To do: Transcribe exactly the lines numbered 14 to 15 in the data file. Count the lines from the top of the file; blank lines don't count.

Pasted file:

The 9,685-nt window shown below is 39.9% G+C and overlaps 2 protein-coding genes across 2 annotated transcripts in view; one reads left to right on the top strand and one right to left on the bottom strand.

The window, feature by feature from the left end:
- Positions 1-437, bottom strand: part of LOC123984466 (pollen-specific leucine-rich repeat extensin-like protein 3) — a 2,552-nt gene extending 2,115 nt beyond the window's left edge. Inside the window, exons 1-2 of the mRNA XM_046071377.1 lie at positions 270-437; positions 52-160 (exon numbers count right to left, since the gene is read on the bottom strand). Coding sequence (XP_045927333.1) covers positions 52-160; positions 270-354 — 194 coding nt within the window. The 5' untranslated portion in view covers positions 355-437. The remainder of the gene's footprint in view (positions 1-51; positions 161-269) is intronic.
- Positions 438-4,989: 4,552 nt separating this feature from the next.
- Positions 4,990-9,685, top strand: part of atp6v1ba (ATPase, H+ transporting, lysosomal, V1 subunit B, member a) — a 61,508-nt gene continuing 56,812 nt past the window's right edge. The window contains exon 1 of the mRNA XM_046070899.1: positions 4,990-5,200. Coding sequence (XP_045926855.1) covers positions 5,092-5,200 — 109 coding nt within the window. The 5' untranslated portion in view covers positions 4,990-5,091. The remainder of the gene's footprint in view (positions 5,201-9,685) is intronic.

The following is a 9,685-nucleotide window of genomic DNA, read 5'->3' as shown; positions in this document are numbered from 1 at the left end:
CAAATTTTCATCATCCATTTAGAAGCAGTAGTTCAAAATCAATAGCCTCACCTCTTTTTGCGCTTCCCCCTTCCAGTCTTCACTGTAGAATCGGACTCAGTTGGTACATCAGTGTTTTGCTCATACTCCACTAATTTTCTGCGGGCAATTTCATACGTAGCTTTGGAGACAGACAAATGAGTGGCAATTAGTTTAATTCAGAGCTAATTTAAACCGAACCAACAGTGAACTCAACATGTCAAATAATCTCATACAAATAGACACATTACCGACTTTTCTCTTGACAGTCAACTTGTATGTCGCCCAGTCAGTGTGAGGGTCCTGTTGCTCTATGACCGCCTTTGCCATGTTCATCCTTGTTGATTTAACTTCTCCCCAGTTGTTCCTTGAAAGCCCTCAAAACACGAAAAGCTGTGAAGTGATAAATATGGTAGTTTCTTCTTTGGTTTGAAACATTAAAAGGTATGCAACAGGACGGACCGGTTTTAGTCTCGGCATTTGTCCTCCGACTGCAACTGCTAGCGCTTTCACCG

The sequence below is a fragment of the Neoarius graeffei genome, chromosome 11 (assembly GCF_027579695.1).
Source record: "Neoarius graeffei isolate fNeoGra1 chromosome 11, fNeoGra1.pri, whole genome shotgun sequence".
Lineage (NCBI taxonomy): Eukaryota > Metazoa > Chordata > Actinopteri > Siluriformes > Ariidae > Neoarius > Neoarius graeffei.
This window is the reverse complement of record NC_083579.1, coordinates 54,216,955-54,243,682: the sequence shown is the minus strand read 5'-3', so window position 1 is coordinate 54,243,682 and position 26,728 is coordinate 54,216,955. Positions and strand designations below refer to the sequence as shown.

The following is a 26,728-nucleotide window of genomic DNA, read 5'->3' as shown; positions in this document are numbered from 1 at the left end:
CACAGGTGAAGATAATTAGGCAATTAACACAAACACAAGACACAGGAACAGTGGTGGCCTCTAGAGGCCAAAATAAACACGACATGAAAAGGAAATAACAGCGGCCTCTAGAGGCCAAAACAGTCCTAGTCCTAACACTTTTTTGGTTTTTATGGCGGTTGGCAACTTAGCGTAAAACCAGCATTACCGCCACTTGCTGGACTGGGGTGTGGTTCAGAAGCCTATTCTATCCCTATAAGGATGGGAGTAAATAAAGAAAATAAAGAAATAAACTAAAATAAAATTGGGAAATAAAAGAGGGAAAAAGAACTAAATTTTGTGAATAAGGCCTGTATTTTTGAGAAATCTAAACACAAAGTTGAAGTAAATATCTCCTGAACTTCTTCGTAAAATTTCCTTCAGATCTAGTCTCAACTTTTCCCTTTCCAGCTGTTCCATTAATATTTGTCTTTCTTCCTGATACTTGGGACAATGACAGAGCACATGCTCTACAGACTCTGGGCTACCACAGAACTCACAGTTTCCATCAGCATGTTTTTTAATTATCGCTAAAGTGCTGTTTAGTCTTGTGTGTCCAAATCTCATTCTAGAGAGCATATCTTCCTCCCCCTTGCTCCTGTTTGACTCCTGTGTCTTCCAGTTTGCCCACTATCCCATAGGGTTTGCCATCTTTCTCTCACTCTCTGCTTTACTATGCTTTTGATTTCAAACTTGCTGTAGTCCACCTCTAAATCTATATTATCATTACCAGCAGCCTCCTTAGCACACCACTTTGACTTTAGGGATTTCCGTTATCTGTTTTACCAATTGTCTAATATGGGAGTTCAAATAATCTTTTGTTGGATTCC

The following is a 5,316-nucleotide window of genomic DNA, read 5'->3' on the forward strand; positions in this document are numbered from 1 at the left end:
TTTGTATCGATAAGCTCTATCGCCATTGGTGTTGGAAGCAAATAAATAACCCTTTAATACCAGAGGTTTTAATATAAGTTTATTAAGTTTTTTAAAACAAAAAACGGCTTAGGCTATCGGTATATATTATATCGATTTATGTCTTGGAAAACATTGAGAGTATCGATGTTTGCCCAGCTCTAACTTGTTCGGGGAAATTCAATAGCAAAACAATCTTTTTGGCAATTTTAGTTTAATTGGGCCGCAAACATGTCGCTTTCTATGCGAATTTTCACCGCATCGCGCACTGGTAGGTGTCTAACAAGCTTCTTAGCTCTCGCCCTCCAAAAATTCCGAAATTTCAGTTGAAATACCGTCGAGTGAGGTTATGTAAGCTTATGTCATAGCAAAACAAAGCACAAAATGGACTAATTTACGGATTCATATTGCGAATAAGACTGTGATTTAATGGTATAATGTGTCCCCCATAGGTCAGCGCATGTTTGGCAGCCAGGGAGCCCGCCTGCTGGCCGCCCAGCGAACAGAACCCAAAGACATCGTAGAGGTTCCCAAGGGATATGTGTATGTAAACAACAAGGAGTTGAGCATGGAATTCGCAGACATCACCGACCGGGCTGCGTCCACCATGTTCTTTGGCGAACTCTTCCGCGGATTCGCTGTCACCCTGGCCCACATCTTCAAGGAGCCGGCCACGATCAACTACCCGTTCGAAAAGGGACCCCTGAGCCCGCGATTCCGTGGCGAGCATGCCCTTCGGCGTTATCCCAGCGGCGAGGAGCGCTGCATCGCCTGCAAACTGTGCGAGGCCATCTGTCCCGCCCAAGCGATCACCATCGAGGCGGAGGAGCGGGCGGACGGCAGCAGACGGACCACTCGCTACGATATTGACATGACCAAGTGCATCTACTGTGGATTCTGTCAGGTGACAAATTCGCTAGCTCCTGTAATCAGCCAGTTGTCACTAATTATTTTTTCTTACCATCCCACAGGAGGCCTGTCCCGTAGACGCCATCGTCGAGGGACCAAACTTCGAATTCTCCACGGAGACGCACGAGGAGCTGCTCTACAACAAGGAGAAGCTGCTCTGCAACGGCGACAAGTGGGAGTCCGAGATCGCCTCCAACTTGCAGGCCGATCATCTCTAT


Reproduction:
The following is a 5,316-nucleotide window of genomic DNA, read 5'->3' on the forward strand; positions in this document are numbered from 1 at the left end:
TTTGTATCGATAAGCTCTATCGCCATTGGTGTTGGAAGCAAATAAATAACCCTTTAATACCAGAGGTTTTAATATAAGTTTATTAAGTTTTTTAAAACAAAAAACGGCTTAGGCTATCGGTATATATTATATCGATTTATGTCTTGGAAAACATTGAGAGTATCGATGTTTGCCCAGCTCTAACTTGTTCGGGGAAATTCAATAGCAAAACAATCTTTTTGGCAATTTTAGTTTAATTGGGCCGCAAACATGTCGCTTTCTATGCGAATTTTCACCGCATCGCGCACTGGTAGGTGTCTAACAAGCTTCTTAGCTCTCGCCCTCCAAAAATTCCGAAATTTCAGTTGAAATACCGTCGAGTGAGGTTATGTAAGCTTATGTCATAGCAAAACAAAGCACAAAATGGACTAATTTACGGATTCATATTGCGAATAAGACTGTGATTTAATGGTATAATGTGTCCCCCATAGGTCAGCGCATGTTTGGCAGCCAGGGAGCCCGCCTGCTGGCCGCCCAGCGAACAGAACCCAAAGACATCGTAGAGGTTCCCAAGGGATATGTGTATGTAAACAACAAGGAGTTGAGCATGGAATTCGCAGACATCACCGACCGGGCTGCGTCCACCATGTTCTTTGGCGAACTCTTCCGCGGATTCGCTGTCACCCTGGCCCACATCTTCAAGGAGCCGGCCACGATCAACTACCCGTTCGAAAAGGGACCCCTGAGCCCGCGATTCCGTGGCGAGCATGCCCTTCGGCGTTATCCCAGCGGCGAGGAGCGCTGCATCGCCTGCAAACTGTGCGAGGCCATCTGTCCCGCCCAAGCGATCACCATCGAGGCGGAGGAGCGGGCGGACGGCAGCAGACGGACCACTCGCTACGATATTGACATGACCAAGTGCATCTACTGTGGATTCTGTCAGGTGACAAATTCGCTAGCTCCTGTAATCAGCCAGTTGTCACTAATTATTTTTTCTTACCATCCCACAGGAGGCCTGTCCCGTAGACGCCATCGTCGAGGGACCAAACTTCGAATTCTCCACGGAGACGCACGAGGAGCTGCTCTACAACAAGGAGAAGCTGCTCTGCAACGGCGACAAGTGGGAGTCCGAGATCGCCTCCAACTTGCAGGCCGATCATCTCTAT